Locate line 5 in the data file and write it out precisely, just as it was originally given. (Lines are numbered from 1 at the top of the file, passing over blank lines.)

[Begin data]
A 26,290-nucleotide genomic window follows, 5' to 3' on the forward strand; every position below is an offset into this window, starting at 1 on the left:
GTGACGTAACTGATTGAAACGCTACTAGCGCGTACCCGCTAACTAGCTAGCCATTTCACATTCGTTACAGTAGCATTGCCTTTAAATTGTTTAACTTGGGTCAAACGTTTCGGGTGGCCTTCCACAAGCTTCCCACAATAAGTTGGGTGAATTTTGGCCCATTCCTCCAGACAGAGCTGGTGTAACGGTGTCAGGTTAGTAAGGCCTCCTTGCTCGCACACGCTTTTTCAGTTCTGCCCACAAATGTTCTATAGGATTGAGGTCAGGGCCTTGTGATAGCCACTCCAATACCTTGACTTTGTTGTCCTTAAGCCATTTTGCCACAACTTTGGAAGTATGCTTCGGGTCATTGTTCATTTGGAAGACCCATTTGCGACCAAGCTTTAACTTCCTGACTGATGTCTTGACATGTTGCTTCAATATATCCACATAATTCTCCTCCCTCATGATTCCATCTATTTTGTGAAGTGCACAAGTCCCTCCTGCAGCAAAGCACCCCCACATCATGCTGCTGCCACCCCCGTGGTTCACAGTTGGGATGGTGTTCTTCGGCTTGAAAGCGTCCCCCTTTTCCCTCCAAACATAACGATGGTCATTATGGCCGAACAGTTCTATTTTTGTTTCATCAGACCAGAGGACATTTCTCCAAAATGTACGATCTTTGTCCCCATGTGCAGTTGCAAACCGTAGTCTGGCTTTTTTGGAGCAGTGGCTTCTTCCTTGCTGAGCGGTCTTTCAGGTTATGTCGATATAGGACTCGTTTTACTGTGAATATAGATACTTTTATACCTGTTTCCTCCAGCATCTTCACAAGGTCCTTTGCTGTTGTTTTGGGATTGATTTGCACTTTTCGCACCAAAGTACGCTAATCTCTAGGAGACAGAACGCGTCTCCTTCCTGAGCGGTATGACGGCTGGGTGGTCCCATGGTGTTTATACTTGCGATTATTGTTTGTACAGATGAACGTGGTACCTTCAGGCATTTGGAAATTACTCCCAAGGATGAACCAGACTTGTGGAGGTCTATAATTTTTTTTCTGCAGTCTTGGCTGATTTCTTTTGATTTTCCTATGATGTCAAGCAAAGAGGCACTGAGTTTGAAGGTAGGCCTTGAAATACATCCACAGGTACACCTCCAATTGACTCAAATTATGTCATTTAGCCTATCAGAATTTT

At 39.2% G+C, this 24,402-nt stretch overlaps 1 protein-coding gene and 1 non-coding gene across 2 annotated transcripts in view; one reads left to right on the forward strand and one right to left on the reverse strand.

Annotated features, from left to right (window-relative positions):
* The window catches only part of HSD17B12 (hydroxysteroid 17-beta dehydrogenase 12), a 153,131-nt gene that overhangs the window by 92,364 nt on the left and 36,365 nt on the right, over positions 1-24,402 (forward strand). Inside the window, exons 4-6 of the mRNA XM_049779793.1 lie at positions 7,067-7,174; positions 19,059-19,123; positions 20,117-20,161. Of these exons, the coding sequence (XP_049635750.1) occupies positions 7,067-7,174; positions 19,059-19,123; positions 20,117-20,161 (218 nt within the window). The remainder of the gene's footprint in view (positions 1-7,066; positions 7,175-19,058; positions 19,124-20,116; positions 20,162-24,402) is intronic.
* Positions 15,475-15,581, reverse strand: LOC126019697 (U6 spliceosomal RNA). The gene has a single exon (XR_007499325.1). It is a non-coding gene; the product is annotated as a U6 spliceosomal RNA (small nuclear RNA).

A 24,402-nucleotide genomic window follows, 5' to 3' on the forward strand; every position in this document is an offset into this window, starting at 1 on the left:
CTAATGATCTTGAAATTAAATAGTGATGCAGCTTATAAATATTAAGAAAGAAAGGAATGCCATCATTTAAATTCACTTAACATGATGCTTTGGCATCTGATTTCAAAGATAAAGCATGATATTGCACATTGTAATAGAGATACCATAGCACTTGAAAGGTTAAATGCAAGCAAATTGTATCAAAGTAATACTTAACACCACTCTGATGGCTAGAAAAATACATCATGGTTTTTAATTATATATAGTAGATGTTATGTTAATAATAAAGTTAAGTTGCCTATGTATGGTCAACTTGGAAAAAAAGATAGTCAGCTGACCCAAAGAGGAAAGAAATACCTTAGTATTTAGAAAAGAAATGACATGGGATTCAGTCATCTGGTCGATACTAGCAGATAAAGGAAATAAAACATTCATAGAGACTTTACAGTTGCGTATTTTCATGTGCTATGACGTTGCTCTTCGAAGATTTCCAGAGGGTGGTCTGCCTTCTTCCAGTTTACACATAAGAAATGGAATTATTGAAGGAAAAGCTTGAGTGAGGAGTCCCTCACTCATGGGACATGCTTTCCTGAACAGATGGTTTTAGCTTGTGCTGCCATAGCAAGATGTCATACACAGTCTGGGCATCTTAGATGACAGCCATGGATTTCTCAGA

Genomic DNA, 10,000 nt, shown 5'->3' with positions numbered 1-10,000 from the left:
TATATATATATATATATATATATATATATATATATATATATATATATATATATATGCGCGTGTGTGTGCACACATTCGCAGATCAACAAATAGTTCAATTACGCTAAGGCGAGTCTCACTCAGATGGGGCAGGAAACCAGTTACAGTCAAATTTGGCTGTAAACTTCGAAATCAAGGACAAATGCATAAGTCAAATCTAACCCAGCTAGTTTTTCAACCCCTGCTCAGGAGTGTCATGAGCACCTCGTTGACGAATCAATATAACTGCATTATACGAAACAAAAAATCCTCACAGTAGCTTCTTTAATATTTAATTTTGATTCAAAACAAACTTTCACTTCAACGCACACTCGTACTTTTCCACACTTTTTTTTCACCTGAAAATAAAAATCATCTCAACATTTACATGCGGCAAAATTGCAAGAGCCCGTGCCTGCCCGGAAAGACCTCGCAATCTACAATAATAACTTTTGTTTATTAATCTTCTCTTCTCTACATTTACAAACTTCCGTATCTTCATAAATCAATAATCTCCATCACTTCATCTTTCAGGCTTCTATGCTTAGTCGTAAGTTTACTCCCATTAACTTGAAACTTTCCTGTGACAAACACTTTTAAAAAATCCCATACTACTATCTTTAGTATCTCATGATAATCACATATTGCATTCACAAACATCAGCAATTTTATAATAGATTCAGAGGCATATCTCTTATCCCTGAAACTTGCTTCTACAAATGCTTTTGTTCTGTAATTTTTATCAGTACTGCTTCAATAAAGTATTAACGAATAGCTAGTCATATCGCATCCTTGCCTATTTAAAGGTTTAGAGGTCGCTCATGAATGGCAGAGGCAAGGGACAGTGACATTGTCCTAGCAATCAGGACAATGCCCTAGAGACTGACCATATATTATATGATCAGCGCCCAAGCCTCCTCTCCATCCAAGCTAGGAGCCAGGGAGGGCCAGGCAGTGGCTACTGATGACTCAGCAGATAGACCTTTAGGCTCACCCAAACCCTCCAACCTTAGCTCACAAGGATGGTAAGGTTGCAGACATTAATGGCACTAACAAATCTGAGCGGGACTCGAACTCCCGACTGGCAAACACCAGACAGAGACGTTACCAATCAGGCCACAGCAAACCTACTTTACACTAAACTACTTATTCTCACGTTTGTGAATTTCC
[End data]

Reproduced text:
* The window catches only part of HSD17B12 (hydroxysteroid 17-beta dehydrogenase 12), a 153,131-nt gene that overhangs the window by 92,364 nt on the left and 36,365 nt on the right, over positions 1-24,402 (forward strand). Inside the window, exons 4-6 of the mRNA XM_049779793.1 lie at positions 7,067-7,174; positions 19,059-19,123; positions 20,117-20,161. Of these exons, the coding sequence (XP_049635750.1) occupies positions 7,067-7,174; positions 19,059-19,123; positions 20,117-20,161 (218 nt within the window). The remainder of the gene's footprint in view (positions 1-7,066; positions 7,175-19,058; positions 19,124-20,116; positions 20,162-24,402) is intronic.